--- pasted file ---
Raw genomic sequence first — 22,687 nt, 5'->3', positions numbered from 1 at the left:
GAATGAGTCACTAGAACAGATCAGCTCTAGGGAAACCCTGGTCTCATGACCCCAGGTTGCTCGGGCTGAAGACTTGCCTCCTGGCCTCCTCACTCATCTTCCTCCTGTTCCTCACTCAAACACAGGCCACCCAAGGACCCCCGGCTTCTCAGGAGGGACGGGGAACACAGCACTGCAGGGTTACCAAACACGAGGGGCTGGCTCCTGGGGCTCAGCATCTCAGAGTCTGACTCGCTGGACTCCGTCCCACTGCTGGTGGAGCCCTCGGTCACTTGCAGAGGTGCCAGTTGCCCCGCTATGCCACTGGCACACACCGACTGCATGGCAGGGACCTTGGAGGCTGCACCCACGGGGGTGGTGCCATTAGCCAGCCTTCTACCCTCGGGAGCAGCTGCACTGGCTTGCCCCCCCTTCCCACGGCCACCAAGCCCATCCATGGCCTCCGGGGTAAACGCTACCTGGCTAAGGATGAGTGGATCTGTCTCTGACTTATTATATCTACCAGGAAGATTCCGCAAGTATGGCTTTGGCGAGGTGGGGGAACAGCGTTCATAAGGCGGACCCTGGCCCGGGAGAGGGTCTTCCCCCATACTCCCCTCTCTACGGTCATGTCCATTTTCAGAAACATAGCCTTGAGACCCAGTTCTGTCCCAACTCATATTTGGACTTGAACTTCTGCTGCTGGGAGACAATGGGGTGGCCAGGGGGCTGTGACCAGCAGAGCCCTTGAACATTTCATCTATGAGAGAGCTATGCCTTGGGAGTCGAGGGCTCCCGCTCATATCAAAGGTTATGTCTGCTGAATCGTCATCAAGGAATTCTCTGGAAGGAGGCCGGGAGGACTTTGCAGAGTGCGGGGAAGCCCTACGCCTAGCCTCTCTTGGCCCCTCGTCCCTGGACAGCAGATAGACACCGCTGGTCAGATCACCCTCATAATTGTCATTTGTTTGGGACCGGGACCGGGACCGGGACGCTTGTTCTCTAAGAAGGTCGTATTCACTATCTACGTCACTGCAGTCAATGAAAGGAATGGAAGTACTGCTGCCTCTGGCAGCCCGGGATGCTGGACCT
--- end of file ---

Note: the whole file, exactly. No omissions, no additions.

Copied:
Raw genomic sequence first — 22,687 nt, 5'->3', positions numbered from 1 at the left:
GAATGAGTCACTAGAACAGATCAGCTCTAGGGAAACCCTGGTCTCATGACCCCAGGTTGCTCGGGCTGAAGACTTGCCTCCTGGCCTCCTCACTCATCTTCCTCCTGTTCCTCACTCAAACACAGGCCACCCAAGGACCCCCGGCTTCTCAGGAGGGACGGGGAACACAGCACTGCAGGGTTACCAAACACGAGGGGCTGGCTCCTGGGGCTCAGCATCTCAGAGTCTGACTCGCTGGACTCCGTCCCACTGCTGGTGGAGCCCTCGGTCACTTGCAGAGGTGCCAGTTGCCCCGCTATGCCACTGGCACACACCGACTGCATGGCAGGGACCTTGGAGGCTGCACCCACGGGGGTGGTGCCATTAGCCAGCCTTCTACCCTCGGGAGCAGCTGCACTGGCTTGCCCCCCCTTCCCACGGCCACCAAGCCCATCCATGGCCTCCGGGGTAAACGCTACCTGGCTAAGGATGAGTGGATCTGTCTCTGACTTATTATATCTACCAGGAAGATTCCGCAAGTATGGCTTTGGCGAGGTGGGGGAACAGCGTTCATAAGGCGGACCCTGGCCCGGGAGAGGGTCTTCCCCCATACTCCCCTCTCTACGGTCATGTCCATTTTCAGAAACATAGCCTTGAGACCCAGTTCTGTCCCAACTCATATTTGGACTTGAACTTCTGCTGCTGGGAGACAATGGGGTGGCCAGGGGGCTGTGACCAGCAGAGCCCTTGAACATTTCATCTATGAGAGAGCTATGCCTTGGGAGTCGAGGGCTCCCGCTCATATCAAAGGTTATGTCTGCTGAATCGTCATCAAGGAATTCTCTGGAAGGAGGCCGGGAGGACTTTGCAGAGTGCGGGGAAGCCCTACGCCTAGCCTCTCTTGGCCCCTCGTCCCTGGACAGCAGATAGACACCGCTGGTCAGATCACCCTCATAATTGTCATTTGTTTGGGACCGGGACCGGGACCGGGACGCTTGTTCTCTAAGAAGGTCGTATTCACTATCTACGTCACTGCAGTCAATGAAAGGAATGGAAGTACTGCTGCCTCTGGCAGCCCGGGATGCTGGACCT